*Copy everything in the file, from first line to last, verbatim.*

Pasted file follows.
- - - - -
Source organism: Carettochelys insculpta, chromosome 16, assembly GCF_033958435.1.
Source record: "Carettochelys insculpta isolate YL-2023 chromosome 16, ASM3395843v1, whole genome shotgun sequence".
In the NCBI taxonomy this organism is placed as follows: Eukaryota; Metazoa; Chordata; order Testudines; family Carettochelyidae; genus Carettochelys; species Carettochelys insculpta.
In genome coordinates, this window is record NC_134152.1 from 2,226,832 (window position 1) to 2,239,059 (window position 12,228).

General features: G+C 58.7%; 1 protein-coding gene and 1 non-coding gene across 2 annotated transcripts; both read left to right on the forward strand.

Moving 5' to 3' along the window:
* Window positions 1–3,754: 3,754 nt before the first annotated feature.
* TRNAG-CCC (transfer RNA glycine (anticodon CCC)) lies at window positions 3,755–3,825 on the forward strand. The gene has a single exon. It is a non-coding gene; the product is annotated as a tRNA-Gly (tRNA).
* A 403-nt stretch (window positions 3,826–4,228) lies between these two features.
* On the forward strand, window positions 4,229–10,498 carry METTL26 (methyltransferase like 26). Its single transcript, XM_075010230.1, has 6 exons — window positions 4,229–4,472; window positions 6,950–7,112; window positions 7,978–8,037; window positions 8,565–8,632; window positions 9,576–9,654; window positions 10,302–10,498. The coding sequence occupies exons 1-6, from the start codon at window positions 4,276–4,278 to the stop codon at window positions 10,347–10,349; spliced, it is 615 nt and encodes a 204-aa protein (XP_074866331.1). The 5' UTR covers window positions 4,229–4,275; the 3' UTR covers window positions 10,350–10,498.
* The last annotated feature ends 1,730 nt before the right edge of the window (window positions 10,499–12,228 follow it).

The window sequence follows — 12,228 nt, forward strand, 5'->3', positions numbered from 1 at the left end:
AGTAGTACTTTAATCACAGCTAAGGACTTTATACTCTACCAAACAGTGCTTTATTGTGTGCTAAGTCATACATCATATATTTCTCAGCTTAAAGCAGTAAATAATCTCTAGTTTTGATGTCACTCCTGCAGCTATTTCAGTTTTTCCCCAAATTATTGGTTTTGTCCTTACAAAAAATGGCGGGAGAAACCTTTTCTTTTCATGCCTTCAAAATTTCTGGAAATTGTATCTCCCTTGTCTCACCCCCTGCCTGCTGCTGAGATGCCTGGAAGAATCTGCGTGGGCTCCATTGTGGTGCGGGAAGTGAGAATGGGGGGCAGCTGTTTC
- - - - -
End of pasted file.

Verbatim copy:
Source organism: Carettochelys insculpta, chromosome 16, assembly GCF_033958435.1.
Source record: "Carettochelys insculpta isolate YL-2023 chromosome 16, ASM3395843v1, whole genome shotgun sequence".
In the NCBI taxonomy this organism is placed as follows: Eukaryota; Metazoa; Chordata; order Testudines; family Carettochelyidae; genus Carettochelys; species Carettochelys insculpta.
In genome coordinates, this window is record NC_134152.1 from 2,226,832 (window position 1) to 2,239,059 (window position 12,228).

General features: G+C 58.7%; 1 protein-coding gene and 1 non-coding gene across 2 annotated transcripts; both read left to right on the forward strand.

Moving 5' to 3' along the window:
* Window positions 1–3,754: 3,754 nt before the first annotated feature.
* TRNAG-CCC (transfer RNA glycine (anticodon CCC)) lies at window positions 3,755–3,825 on the forward strand. The gene has a single exon. It is a non-coding gene; the product is annotated as a tRNA-Gly (tRNA).
* A 403-nt stretch (window positions 3,826–4,228) lies between these two features.
* On the forward strand, window positions 4,229–10,498 carry METTL26 (methyltransferase like 26). Its single transcript, XM_075010230.1, has 6 exons — window positions 4,229–4,472; window positions 6,950–7,112; window positions 7,978–8,037; window positions 8,565–8,632; window positions 9,576–9,654; window positions 10,302–10,498. The coding sequence occupies exons 1-6, from the start codon at window positions 4,276–4,278 to the stop codon at window positions 10,347–10,349; spliced, it is 615 nt and encodes a 204-aa protein (XP_074866331.1). The 5' UTR covers window positions 4,229–4,275; the 3' UTR covers window positions 10,350–10,498.
* The last annotated feature ends 1,730 nt before the right edge of the window (window positions 10,499–12,228 follow it).

The window sequence follows — 12,228 nt, forward strand, 5'->3', positions numbered from 1 at the left end:
AGTAGTACTTTAATCACAGCTAAGGACTTTATACTCTACCAAACAGTGCTTTATTGTGTGCTAAGTCATACATCATATATTTCTCAGCTTAAAGCAGTAAATAATCTCTAGTTTTGATGTCACTCCTGCAGCTATTTCAGTTTTTCCCCAAATTATTGGTTTTGTCCTTACAAAAAATGGCGGGAGAAACCTTTTCTTTTCATGCCTTCAAAATTTCTGGAAATTGTATCTCCCTTGTCTCACCCCCTGCCTGCTGCTGAGATGCCTGGAAGAATCTGCGTGGGCTCCATTGTGGTGCGGGAAGTGAGAATGGGGGGCAGCTGTTTC